Tom Kennedy Says
YOU DON'T SAY!
------------I really don't want to use his name. He was one our best screen actors. Played many roles and always gave an outstanding performance. Anyway, he shows up to tape the show...If you remember the object of the game was to give a sentence, leaving off the last word. That word should sound like part of the name being played. This particular subject name was John Wayne. Our celebrity player proceeded to whistle the theme from 'The High and The Mighty.' I of course tried not to embarrass him but I had to stop the game and stop the tape from rolling. I told him he wasn't allowed to give clues like that. He looked at me, with a very serious expression on his face, and said, 'But he was in that movie.' I again explained the concept of the game to him and we then again started the taping. It wasn't thirty seconds into the taping and he again blurted out an answer that was completely against the rules. I again stopped the tape. I felt so sorry for him. Here he was this giant of an actor but he simply didn't understand the game. He finally just looked off stage at our producer and said he just didn't get it and he felt it would be better to just call it a night. We of course agreed and he left and we simply replaced him with another celebrity. But that was funny-this great actor whistling the theme from 'The High and The Mighty' and then saying, 'But he was in that movie.'"
IT'S YOUR BET
"It's Your Bet was a fun show to do; once again I was working with celebrities. This show had four different emcees over the years, I hosted the 1970 version."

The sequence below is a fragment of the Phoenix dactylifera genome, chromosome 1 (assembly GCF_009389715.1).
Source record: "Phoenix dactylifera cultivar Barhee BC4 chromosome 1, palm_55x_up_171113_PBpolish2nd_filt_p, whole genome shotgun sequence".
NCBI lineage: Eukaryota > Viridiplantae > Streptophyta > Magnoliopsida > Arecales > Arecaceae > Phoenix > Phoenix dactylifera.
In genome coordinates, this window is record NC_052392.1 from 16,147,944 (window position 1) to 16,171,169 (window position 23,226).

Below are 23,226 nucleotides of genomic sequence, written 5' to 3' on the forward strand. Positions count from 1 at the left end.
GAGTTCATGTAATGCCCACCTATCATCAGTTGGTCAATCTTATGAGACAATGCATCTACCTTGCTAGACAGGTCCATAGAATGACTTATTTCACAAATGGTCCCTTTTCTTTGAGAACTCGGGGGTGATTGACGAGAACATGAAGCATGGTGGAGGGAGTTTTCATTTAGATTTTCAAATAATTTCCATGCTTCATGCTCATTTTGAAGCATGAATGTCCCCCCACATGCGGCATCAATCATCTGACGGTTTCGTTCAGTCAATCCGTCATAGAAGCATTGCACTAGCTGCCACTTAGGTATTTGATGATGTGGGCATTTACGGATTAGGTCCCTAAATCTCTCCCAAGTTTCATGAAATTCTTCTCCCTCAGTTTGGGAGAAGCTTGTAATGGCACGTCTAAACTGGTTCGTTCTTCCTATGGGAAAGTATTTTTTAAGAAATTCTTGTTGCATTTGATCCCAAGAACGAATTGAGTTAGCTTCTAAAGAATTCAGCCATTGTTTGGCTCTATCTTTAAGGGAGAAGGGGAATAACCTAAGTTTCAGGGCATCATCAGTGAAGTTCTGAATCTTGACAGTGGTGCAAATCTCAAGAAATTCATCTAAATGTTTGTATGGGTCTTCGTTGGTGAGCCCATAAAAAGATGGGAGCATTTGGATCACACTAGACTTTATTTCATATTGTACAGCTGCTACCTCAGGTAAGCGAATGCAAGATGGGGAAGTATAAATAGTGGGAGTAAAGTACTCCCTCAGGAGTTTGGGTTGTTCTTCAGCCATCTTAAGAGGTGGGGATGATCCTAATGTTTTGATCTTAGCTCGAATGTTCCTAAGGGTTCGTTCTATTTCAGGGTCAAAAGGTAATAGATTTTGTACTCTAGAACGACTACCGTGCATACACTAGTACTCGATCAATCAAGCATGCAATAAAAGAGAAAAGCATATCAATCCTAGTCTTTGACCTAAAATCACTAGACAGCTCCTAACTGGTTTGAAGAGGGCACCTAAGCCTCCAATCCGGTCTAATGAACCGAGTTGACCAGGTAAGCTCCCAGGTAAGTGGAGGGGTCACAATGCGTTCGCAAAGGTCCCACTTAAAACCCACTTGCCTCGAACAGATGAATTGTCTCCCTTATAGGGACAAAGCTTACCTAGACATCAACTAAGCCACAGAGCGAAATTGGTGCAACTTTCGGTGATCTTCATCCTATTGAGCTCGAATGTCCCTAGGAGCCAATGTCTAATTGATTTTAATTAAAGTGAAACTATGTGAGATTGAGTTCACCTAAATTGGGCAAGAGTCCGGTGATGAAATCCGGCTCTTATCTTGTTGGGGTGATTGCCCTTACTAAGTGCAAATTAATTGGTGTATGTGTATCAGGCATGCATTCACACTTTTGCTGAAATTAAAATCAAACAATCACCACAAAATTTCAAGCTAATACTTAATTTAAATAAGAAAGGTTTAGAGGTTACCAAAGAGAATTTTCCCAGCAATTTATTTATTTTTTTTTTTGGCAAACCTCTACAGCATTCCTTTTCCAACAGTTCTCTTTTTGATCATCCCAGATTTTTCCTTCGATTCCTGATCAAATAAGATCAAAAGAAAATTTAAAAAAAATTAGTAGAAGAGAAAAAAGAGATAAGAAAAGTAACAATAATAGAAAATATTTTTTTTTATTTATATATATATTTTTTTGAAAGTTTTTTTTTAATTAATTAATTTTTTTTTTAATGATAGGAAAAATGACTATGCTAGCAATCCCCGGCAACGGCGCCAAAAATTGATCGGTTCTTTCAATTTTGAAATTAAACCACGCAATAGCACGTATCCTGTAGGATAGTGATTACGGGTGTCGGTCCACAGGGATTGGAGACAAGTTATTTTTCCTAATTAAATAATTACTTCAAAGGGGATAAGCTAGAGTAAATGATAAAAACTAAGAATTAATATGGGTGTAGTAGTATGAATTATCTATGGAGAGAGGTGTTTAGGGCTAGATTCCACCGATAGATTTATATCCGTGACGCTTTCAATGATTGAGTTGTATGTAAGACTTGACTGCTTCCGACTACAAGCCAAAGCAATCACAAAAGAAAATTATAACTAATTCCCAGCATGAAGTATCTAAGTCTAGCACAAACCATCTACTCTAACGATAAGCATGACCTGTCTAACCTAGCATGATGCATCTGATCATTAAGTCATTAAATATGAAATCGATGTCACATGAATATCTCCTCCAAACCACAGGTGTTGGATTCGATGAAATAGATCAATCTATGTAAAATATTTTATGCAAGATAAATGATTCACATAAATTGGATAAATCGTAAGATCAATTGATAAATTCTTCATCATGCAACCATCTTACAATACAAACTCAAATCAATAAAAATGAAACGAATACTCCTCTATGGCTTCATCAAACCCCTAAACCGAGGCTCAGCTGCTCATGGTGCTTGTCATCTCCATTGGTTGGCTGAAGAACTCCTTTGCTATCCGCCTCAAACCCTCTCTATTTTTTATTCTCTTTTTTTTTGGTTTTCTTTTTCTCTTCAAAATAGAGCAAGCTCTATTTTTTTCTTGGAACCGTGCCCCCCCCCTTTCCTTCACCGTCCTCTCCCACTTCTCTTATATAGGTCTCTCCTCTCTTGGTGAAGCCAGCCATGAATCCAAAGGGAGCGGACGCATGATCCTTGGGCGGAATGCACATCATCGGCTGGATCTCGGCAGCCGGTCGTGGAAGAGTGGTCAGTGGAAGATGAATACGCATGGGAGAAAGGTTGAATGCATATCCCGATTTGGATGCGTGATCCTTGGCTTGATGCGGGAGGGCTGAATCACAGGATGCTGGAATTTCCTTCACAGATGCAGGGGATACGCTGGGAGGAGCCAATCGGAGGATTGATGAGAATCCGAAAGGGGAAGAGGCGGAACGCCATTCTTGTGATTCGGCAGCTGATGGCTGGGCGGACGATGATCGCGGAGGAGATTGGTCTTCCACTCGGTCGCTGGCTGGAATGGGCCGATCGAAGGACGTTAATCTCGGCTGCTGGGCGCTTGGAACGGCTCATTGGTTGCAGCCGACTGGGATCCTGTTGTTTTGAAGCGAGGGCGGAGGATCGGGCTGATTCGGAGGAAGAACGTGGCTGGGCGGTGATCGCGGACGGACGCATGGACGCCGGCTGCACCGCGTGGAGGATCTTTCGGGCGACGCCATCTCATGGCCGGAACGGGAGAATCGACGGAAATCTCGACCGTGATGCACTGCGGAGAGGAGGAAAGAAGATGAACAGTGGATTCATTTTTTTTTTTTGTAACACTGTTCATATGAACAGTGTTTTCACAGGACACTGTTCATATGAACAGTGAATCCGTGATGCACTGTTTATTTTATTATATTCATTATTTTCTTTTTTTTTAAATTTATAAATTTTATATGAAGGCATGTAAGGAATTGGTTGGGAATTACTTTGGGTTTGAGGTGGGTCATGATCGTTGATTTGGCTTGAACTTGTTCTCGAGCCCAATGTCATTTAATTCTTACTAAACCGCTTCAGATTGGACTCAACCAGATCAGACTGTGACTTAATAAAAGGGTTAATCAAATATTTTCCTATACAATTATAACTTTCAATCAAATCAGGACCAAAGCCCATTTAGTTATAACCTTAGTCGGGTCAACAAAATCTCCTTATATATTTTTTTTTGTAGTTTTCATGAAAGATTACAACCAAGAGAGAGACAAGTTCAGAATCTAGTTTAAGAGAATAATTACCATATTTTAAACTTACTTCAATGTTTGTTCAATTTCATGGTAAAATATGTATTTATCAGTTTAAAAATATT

"What comes to mind when I recall It's Your Bet is the time Burt Reynolds was a guest and the producer of the show played a joke on me, and including Burt in on the joke without me knowing about it. The whole formula of the show was to ask the celebrities personal questions and either their wives or girlfriends had to guess if they were going to give the correct answers. So I said, 'Burt, is it true that you were born on a reservation?' He looked at me and said 'Are you trying to make fun of me, Kennedy?' I said, 'No Burt, not at all.' At this point I was starting to get real nervous. He stood up and shouted, 'So what if I am, Kennedy?' He then came around the set with his fists clenched and came toward my emcee podium. I couldn't leave because I had a microphone on that was wired to a floor connector. When he ran up to me I really started to sweat and at that second he said, 'It's only a joke Tom, it was set up by the producer.' That was music to my ears and after that we all laughed for a solid five minutes. As a matter of fact I have that clip in my personal collection."
TO SAY THE LEAST
"Hell of a show... the thought was very clever... Jay Wolpert was very bright. The only problem was that the show was too fast... there was a lot of humor that was missed."
"It lasted a year, it was a huge hit. Then they found out it was still on the air so they cancelled it."
"Goodson was in love with Showoffs, so he asked his staff to rework the idea."
"I got to work with Lucille Ball... it made you want to pinch yourself and ask, `How did I get here?' I loved Betty White... my wife's name is Betty, and I always say that I'm married to two Bettys. My Betty is #1, and Betty White is #2. Charles Nelson Reilly was a delight. The show was enjoyable, but it didn't flow very naturally... it was a second rate show, but it was made first rate thanks to the celebrities we had."
THE PRICE IS RIGHT
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